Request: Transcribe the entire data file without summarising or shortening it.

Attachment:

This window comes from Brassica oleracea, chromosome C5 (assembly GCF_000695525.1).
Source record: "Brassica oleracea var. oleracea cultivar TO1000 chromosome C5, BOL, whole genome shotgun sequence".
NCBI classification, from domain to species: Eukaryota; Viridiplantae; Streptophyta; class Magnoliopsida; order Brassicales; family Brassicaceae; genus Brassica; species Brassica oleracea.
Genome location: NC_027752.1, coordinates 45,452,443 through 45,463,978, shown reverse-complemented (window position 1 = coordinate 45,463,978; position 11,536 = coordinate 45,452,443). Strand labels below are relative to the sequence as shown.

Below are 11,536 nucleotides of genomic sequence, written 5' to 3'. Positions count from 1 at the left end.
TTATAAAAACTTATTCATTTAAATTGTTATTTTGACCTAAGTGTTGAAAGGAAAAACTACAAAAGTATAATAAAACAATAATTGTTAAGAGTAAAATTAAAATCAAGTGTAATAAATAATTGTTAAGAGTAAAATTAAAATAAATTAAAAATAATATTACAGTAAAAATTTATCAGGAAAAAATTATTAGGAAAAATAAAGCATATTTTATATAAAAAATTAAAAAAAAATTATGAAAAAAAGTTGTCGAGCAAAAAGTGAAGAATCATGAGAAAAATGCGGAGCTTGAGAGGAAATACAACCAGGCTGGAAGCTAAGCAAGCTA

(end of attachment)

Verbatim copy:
This window comes from Brassica oleracea, chromosome C5 (assembly GCF_000695525.1).
Source record: "Brassica oleracea var. oleracea cultivar TO1000 chromosome C5, BOL, whole genome shotgun sequence".
NCBI classification, from domain to species: Eukaryota; Viridiplantae; Streptophyta; class Magnoliopsida; order Brassicales; family Brassicaceae; genus Brassica; species Brassica oleracea.
Genome location: NC_027752.1, coordinates 45,452,443 through 45,463,978, shown reverse-complemented (window position 1 = coordinate 45,463,978; position 11,536 = coordinate 45,452,443). Strand labels below are relative to the sequence as shown.

Below are 11,536 nucleotides of genomic sequence, written 5' to 3'. Positions count from 1 at the left end.
TTATAAAAACTTATTCATTTAAATTGTTATTTTGACCTAAGTGTTGAAAGGAAAAACTACAAAAGTATAATAAAACAATAATTGTTAAGAGTAAAATTAAAATCAAGTGTAATAAATAATTGTTAAGAGTAAAATTAAAATAAATTAAAAATAATATTACAGTAAAAATTTATCAGGAAAAAATTATTAGGAAAAATAAAGCATATTTTATATAAAAAATTAAAAAAAAATTATGAAAAAAAGTTGTCGAGCAAAAAGTGAAGAATCATGAGAAAAATGCGGAGCTTGAGAGGAAATACAACCAGGCTGGAAGCTAAGCAAGCTA